Last one I’ll share. There are more, but I’ll leave it at these:
So, I guess sleeping through the night is a thing of the past now.
There are too many emotions, too many memories, too much pain to sleep. Didn’t see that last part coming. I mean, I’ve lost friends in combat to death’s heartless and seemingly arbitrary embrace. Those deaths left me numb and clinging to the denial stage of grief.
But Kage. Not with Kage.
I LONG for numbness. Instead, it’s a serrated knife to the gut. Physical pain that coils me up and chokes my throat and it’s only Sara’s arms around my shoulders that bring me will to even reopen my eyes.
I don’t know how his wife, Hannah, is remaining so elegantly composed. God’s grace I guess, what else could it be.
I have to admit something. And forgive me for doing it, but there is a phrase that is appearing in newsfeeds and broadcasts that angers me deeply.
“He died on a routine training flight...”
Routine? ROUTINE? ROUTINE?!!!
How dare you. I know there are strategic implications in all this. I’m no neophyte. I was just in Europe a couple months ago for NATO exercises. Got it, things with Russia are tricky. Calling it routine really alleviates some of the baseless conspiracy theories. But how about this, let’s call it a “training flight.” Done. Kaput. Fini.
KAGE was the consummate aviator. He had his private pilots license within months of his drivers license. He earned his spot on USAFA’s flying team, went to Chile to serve God for 2 years, then came back and earned a spot on the flying team again. He was top stick of his basic flight training class. Top stick in fighter training and he flew as a recreational pilot on the side in weather conditions that would have me shaking in my boots. He packed more takeoffs and landings and aerobatic maneuvers into his short career than I have in more than a decade.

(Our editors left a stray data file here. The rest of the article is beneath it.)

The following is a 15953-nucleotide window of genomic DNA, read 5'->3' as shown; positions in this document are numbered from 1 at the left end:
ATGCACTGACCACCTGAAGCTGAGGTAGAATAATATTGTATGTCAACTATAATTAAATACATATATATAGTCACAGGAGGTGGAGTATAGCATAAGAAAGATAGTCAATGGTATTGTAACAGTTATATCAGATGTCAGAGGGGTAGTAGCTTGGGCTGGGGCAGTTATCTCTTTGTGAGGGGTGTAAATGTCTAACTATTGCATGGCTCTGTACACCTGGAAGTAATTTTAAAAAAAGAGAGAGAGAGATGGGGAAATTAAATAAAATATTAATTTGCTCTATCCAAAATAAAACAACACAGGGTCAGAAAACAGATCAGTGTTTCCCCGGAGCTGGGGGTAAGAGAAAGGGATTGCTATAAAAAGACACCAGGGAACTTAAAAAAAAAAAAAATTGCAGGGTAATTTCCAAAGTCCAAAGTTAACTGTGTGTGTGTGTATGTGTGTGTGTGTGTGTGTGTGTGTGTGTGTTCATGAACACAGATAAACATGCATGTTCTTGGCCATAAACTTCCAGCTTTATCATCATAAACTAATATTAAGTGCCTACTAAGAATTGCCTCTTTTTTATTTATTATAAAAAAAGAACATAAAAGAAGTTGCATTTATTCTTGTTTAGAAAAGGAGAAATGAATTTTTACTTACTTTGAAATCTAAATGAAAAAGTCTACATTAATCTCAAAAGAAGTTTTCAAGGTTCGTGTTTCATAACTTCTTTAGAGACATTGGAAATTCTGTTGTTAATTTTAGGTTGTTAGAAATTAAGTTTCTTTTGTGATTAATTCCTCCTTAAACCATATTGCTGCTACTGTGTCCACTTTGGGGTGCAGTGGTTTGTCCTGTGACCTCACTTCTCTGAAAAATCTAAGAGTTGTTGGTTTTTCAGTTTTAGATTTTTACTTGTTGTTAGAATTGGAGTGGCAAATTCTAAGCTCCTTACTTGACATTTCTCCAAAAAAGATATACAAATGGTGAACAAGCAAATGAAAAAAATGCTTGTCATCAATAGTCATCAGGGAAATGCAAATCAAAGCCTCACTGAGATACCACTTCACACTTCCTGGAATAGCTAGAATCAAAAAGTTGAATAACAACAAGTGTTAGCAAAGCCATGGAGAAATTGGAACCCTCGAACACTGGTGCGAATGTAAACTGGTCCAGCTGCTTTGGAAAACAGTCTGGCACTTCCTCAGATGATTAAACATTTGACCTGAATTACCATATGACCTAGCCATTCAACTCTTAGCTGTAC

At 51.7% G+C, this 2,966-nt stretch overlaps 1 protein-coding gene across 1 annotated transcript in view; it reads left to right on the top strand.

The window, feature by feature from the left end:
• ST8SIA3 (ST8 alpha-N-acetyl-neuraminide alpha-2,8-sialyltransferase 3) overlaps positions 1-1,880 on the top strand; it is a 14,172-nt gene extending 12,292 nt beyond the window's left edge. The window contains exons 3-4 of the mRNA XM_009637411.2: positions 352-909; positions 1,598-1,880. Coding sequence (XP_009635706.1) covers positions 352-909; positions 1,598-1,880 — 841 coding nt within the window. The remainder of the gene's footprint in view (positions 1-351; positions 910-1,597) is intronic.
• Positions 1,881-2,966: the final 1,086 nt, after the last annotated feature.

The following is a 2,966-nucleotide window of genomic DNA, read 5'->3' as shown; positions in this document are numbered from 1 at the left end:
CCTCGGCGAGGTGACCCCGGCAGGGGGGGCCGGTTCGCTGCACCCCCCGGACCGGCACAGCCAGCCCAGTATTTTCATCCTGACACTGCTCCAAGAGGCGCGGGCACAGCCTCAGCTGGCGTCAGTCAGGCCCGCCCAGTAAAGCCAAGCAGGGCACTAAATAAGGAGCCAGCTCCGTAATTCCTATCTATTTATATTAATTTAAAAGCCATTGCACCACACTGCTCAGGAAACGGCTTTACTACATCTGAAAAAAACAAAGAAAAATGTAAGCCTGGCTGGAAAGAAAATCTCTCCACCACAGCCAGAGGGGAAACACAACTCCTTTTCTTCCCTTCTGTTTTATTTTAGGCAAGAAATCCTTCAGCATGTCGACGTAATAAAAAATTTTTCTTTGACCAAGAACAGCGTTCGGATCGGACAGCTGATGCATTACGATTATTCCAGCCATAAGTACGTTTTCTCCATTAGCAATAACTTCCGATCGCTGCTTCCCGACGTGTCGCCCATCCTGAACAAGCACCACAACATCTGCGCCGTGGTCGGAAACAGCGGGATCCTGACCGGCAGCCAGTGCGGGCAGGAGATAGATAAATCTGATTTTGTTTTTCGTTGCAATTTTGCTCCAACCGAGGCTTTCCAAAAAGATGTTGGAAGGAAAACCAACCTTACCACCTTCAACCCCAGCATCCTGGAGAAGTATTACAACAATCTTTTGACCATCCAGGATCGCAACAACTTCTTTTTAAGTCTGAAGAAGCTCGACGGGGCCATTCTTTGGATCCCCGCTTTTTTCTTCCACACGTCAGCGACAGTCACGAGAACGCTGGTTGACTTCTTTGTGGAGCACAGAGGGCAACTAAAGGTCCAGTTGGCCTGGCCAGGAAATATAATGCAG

Nothing KAGE ever did was routine. He was articulate, precise, deliberate, and razor sharp in everything he did and I have no doubt he did not see his last flight as routine. He was passionately and tenaciously honing his skills to be the absolute best weapon in America’s Arsenal.
While he and I were both separate from our wives, before he died, he called me and we had a nice long brother chat. We made fun of politicians, laughed about mutual friends, talked about my kids and my dog, shared ideas about how to have a long distance video date with his wife. Then he said something I’ll never forget.
“You know Chaz, every time I strap into that cockpit I think, ‘this could be it. This could be my last flight.’ I am pushing the envelope like I never have before and I’m flying with some of the greatest pilots I’ve ever seen. You know what, if I do go down in some big ball of flame, I don’t know, it’s kinda copacetic. I’ve done about everything on my bucket list, even found Hannah.”
I laughed and brushed it off, said he was gonna be awesome as always.
But I hung up feeling worried about my kid bro. I knew he was giving all he had and that he cared immeasurably about not letting anyone down.
I read this comment at the bottom of a news article. It speaks to me.
“My brother is a commercial airline pilot (Jet Blue). Those flights are essentially 99% routine, slightly less predictable than that but nevertheless, it is safer than any other form of travel, statistically. Fighter pilots are not comparable to that really at all. Although their training is something that most people cannot imagine without going through it, they are test pilots on every flight. They do limit the unpredictable, but at those speeds, dynamics, environments, unknown variables that are trained for even without any warning when they occur, it's unbelievably dangerous...It's honestly a new reaction, and experience not-had-yet, every minute. It's danger level is basically infinity. My father was an aerospace engineer at GD for 35 years. F-16, F-111, Atlas. Those pilots have 4 years college before they fly a fighter (generally speaking). They're the best of the best. Razor sharp. Crashes aren't accidents. My dad would say "There's no such thing as problems; only unresolved details." I don't know what unresolved details were involved here, but I do know that pilot couldn't fly that craft another foot before ejecting. And likely the last thing he thought was "What can I do to keep everyone safe before myself?" Heroes defined.”
I watch the sunset then, hours later, I watch the sunrise. Then I come out of my room and find my boys laying on the ground staring at a picture of their beloved uncle KAGE, their Eagle driving fighter pilot. Their little shoulders tremble as they weep.
Nope. There was absolutely, positively, no way my brother’s death was “routine.”